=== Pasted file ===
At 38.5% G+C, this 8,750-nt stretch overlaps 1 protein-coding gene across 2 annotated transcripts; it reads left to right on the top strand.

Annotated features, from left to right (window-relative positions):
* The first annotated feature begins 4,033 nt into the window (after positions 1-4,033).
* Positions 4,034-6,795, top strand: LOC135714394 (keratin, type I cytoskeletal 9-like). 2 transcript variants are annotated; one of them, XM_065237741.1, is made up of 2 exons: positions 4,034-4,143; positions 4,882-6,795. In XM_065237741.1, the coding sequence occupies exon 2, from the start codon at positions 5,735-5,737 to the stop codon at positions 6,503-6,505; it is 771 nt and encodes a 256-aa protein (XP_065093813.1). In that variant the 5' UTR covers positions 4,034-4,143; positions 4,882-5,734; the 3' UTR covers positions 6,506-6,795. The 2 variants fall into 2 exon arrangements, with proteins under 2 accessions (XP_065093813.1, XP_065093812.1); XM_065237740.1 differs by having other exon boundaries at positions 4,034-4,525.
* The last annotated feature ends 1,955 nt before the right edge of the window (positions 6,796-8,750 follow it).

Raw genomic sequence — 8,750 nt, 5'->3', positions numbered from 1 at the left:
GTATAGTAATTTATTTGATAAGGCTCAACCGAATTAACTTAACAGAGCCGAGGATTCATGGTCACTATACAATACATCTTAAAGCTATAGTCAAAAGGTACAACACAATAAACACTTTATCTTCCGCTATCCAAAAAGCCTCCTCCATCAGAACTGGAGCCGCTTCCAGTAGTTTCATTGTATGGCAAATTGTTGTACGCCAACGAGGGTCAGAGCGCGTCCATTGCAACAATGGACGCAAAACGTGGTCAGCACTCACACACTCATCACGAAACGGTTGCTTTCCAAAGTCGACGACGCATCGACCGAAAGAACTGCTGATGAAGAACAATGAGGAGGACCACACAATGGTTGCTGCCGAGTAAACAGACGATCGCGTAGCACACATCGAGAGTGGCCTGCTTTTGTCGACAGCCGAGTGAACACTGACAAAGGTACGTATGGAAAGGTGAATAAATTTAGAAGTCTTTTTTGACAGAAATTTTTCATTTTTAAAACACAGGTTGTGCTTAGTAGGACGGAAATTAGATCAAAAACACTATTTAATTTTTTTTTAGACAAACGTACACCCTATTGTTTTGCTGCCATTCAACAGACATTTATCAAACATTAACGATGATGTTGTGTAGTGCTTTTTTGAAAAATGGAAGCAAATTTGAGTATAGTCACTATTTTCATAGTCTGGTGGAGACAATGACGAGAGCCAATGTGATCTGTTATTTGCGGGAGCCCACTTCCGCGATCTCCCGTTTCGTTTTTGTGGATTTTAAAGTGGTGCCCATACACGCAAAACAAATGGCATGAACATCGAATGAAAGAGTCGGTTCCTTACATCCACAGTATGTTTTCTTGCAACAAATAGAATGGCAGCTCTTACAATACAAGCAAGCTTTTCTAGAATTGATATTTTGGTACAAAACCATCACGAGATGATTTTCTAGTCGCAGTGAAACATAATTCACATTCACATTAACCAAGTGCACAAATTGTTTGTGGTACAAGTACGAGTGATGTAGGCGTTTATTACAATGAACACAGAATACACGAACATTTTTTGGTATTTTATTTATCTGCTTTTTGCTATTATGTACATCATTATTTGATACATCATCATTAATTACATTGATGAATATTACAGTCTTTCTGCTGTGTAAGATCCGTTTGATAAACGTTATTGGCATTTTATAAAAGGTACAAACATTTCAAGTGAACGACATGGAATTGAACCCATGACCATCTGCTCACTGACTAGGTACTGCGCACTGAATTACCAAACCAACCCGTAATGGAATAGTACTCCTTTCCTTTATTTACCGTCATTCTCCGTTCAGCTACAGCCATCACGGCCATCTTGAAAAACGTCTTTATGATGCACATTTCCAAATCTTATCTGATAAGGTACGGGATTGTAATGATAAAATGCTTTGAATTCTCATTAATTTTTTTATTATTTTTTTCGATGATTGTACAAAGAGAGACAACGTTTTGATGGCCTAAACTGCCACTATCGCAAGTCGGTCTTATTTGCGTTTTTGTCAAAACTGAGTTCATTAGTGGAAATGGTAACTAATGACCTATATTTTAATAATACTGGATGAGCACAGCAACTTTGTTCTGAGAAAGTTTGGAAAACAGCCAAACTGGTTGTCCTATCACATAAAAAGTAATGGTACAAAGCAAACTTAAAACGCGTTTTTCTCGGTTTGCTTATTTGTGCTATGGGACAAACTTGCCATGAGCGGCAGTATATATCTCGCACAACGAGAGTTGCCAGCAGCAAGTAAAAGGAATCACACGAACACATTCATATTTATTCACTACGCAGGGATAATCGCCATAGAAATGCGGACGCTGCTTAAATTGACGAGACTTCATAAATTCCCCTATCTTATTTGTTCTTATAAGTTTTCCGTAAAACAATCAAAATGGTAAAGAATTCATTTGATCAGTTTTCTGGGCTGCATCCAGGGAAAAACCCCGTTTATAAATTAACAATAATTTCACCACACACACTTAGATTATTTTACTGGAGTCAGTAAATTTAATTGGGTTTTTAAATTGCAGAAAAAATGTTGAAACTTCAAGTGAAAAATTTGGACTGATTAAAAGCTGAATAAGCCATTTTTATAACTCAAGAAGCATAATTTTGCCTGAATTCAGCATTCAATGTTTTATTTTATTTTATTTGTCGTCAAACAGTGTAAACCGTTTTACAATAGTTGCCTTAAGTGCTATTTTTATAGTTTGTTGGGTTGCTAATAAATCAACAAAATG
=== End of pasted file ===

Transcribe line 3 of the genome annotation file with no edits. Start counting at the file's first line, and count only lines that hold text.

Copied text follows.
* The first annotated feature begins 4,033 nt into the window (after positions 1-4,033).